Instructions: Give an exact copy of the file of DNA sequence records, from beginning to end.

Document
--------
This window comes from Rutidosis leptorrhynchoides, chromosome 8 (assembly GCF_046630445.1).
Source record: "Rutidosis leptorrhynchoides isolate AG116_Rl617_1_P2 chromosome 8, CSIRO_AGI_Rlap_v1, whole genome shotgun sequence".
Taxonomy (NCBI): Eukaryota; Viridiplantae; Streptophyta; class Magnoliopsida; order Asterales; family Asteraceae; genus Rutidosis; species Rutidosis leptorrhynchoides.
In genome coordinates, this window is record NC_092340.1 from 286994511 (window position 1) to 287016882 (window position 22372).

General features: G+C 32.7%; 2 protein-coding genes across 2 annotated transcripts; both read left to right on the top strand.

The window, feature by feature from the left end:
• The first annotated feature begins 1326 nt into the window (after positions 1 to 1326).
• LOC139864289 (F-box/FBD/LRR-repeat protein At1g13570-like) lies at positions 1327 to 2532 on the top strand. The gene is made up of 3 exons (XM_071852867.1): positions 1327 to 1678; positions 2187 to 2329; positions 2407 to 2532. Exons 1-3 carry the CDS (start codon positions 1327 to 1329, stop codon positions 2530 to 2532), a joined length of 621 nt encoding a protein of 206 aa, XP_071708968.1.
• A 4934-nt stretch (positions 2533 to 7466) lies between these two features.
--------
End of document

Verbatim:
This window comes from Rutidosis leptorrhynchoides, chromosome 8 (assembly GCF_046630445.1).
Source record: "Rutidosis leptorrhynchoides isolate AG116_Rl617_1_P2 chromosome 8, CSIRO_AGI_Rlap_v1, whole genome shotgun sequence".
Taxonomy (NCBI): Eukaryota; Viridiplantae; Streptophyta; class Magnoliopsida; order Asterales; family Asteraceae; genus Rutidosis; species Rutidosis leptorrhynchoides.
In genome coordinates, this window is record NC_092340.1 from 286994511 (window position 1) to 287016882 (window position 22372).

General features: G+C 32.7%; 2 protein-coding genes across 2 annotated transcripts; both read left to right on the top strand.

The window, feature by feature from the left end:
• The first annotated feature begins 1326 nt into the window (after positions 1 to 1326).
• LOC139864289 (F-box/FBD/LRR-repeat protein At1g13570-like) lies at positions 1327 to 2532 on the top strand. The gene is made up of 3 exons (XM_071852867.1): positions 1327 to 1678; positions 2187 to 2329; positions 2407 to 2532. Exons 1-3 carry the CDS (start codon positions 1327 to 1329, stop codon positions 2530 to 2532), a joined length of 621 nt encoding a protein of 206 aa, XP_071708968.1.
• A 4934-nt stretch (positions 2533 to 7466) lies between these two features.